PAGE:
More herbs and spices are used in my kitchen at the end of November than at any other time of the year. Only a few of them are added to dishes for the table, but a considerable amount goes into preserves and other items I make as Christmas presents.
I use stacks of thyme for dried figs cooked in red wine with honey, and for cubes of cheese in olive oil I get through more thyme plus rosemary, chilli peppers, bay leaf and peppercorns.
There are even more herbs in my sun-dried tomatoes in olive oil: bay leaf, black and white peppercorns, star anise, thyme, coriander seed, chillis and short pieces of cinnamon stick.In the foodie presents, the two most ubiquitous herbs are bay leaf and rosemary — and I’m as interested in their appearance as their aromas.
When choosing herbs for cheese in oil, plants such as parsley and basil are rejected because their leaves are too soft. They would wilt and go mushy in the oil and wouldn’t look good.
But bay leaf and rosemary have tough leaves that keep their shape in the oil, so they are ideal. Both have another advantage: when submerged in the oil they look most elegant. The spiky leaves of small sprig of rosemary conveniently spread out in a most attractive pattern that has great visual impact when seen through the glass preserving jar. But the herb I use most of all is the bay leaf because it has a lovely svelte shape when pressed against the jar. It is also very tough, never losing its smooth curves.
The bay leaf is possibly the most widely used of all the culinary herbs. It goes into everything and no kitchen should be without a good supply.
One of the reasons for its popularity is that a bunch of bay leaves is highly decorative — and when hung in the kitchen it doesn’t cause mess. The leaves of bunches of oregano or thyme fall off as they dry out and litter the floor or kitchen surfaces.
The bay leaf is an essential part of the bouquet garni along with sprigs of thyme, marjoram and parsley. All four are usually tied together so the bouquet can be removed easily before the dish is served.
In Spanish regional cooking, the same herbs are often added individually and are not extracted before the dish is put on the table — a much more rustic and earthy form of presentation well suited to country dishes of all kinds.
Spanish cooks use bay leaves in just about any dish you can think of: soups, stews, roasts, fish, meats and vegetables. They always throw in couple when making a pot of stock.You especially find them in Spanish dishes featuring beef, game or poultry. Bay leaves are also used for fish dishes. Grilled or barbecued fish brochettes gain much in favour if pieces of bay leaf are placed between the cubes of fish.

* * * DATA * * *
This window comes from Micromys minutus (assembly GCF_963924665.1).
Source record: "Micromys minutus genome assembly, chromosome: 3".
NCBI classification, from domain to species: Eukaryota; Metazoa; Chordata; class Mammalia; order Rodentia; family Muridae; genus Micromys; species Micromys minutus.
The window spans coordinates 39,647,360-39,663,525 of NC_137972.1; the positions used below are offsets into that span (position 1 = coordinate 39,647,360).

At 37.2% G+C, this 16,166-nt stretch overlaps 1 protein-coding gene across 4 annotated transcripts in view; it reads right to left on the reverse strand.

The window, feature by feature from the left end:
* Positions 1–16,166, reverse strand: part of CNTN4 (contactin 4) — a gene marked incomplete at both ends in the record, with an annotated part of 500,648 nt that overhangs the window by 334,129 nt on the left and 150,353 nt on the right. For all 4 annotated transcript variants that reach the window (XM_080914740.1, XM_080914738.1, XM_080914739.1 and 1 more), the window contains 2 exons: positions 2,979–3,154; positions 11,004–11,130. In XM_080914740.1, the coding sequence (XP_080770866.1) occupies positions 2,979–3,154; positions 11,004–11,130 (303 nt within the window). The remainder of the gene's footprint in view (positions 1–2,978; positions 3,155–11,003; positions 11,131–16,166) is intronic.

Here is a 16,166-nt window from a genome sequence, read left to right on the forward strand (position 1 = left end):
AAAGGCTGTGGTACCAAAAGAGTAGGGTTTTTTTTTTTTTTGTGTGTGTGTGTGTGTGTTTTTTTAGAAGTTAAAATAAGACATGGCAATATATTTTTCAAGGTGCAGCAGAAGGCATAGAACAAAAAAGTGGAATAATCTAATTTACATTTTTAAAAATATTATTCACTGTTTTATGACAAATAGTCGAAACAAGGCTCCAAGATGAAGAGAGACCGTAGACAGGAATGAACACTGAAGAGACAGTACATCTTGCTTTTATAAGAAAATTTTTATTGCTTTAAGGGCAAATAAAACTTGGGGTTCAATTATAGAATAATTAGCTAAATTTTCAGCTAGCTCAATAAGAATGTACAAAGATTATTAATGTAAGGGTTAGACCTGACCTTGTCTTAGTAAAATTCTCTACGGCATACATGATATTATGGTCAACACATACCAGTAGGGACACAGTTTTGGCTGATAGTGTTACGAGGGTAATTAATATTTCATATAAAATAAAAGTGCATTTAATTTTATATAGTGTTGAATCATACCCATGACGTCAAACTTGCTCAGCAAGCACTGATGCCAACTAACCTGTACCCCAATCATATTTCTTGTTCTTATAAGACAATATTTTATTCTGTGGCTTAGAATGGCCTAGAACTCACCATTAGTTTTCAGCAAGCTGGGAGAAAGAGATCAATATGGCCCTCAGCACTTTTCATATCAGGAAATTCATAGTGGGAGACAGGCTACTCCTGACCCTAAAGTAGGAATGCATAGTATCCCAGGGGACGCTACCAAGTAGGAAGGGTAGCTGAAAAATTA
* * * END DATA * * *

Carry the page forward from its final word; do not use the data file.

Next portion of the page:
Bay leaf adds a lovely touch of flavour to a monkfish brochette when the fish has been marinated in olive oil, lemon juice and freshly ground black pepper.
The French use bay leaves in bouillabaisse, although not every recipe tells you so. Just one leaf is needed to contribute its special flavour to the rock fish and other ingredients.
Spanish cooks never make a marinade without adding several bay leaves along with various other dried herbs, especially thyme and oregano. The bay leaf also goes into many kinds of pickles and is one of Spain’s favourite herbs when olives are preserved in brine.Escabeche, that unique dish of Spanish origin in which cooked fish, poultry, meat or game are semi-preserved in a vinegar-based sauce, always has several bay leaves embedded in it.
As in France, Spanish cooks add a bay leaf to the hot milk for a bechamel sauce, thus giving it a distinct taste. Most savoury sauces containing milk will be improved if this method is followed.
One bay leaf adds a subtle flavour to a dish and brings out the taste of the other ingredients. It will never camouflage or swamp the true flavour of fish or meat.
But we must never be heavy-handed with it in cooked dishes or its characteristic balsamic flavour will be overwhelming. It is best, though, to add as many as half a dozen when making a marinade, even when the meat is kept in it for several days.
The bay leaf is different from most herbs in that it is one of the few that has its origins in Europe, mainly the Mediterranean area. It is also different in that its flavour is strongest when fresh.
Although the fresh leaves are strongly scented, they are also inclined to be somewhat bitter. I bought some perfresh leaves in a plastic tray for only 70 centimos at El Corfectly te Inglés and put them in a large colander.
After a couple of weeks they had dried out nicely and I put them into biggish glass jar. So I have a supply for about six months or so. But if kept much longer than that they will turn darkish beige colour — they must then be discarded because they will be almost tasteless.
But when the leaves turn brown, either loose or on the stalk, don’t throw them away as they can be used to great effect when barbecuing fish or meat, especially on brochettes.
And dried leaves and twigs scattered over glowing embers produce a perfumed smoke that will enhance the flavour of whatever fish or meat is being grilled.
The botanical name for the bay or laurel tree is Laurus nobilis. In Spanish it is called laurel and in Catalán it is llorer.
The bay was the favourite tree of the ancient Greeks and Romans and because of the bay leaf’s supposed medico-magic powers, the god of medicine was usually depicted wearing a laurel crown.
The Greeks and Romans also made the leaves into wreaths to crown their heroes. Laurel leaves became the symbols of victory or glory, literary as well as military. That’s were the words laureate and baccalaureate come from.
The term ‘resting on one’s laurels’ also comes from the days when laurel leaves were a sign of fame and achievement.